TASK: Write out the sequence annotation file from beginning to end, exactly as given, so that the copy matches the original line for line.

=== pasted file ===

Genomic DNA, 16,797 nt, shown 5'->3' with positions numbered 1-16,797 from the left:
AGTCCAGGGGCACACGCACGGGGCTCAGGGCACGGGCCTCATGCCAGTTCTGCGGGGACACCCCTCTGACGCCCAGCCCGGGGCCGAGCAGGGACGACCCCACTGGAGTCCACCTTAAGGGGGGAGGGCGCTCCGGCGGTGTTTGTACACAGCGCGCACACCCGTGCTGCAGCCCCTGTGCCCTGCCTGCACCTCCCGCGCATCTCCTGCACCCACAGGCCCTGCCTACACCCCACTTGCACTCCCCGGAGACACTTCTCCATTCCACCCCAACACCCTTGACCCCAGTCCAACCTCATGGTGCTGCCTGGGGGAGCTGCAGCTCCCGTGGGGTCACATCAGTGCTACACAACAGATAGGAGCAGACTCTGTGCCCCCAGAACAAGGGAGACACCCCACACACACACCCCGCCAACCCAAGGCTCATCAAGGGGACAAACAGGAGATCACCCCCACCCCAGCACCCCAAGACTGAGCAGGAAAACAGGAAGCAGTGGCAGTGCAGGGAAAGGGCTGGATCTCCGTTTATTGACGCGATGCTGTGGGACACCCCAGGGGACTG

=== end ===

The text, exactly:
Genomic DNA, 16,797 nt, shown 5'->3' with positions numbered 1-16,797 from the left:
AGTCCAGGGGCACACGCACGGGGCTCAGGGCACGGGCCTCATGCCAGTTCTGCGGGGACACCCCTCTGACGCCCAGCCCGGGGCCGAGCAGGGACGACCCCACTGGAGTCCACCTTAAGGGGGGAGGGCGCTCCGGCGGTGTTTGTACACAGCGCGCACACCCGTGCTGCAGCCCCTGTGCCCTGCCTGCACCTCCCGCGCATCTCCTGCACCCACAGGCCCTGCCTACACCCCACTTGCACTCCCCGGAGACACTTCTCCATTCCACCCCAACACCCTTGACCCCAGTCCAACCTCATGGTGCTGCCTGGGGGAGCTGCAGCTCCCGTGGGGTCACATCAGTGCTACACAACAGATAGGAGCAGACTCTGTGCCCCCAGAACAAGGGAGACACCCCACACACACACCCCGCCAACCCAAGGCTCATCAAGGGGACAAACAGGAGATCACCCCCACCCCAGCACCCCAAGACTGAGCAGGAAAACAGGAAGCAGTGGCAGTGCAGGGAAAGGGCTGGATCTCCGTTTATTGACGCGATGCTGTGGGACACCCCAGGGGACTG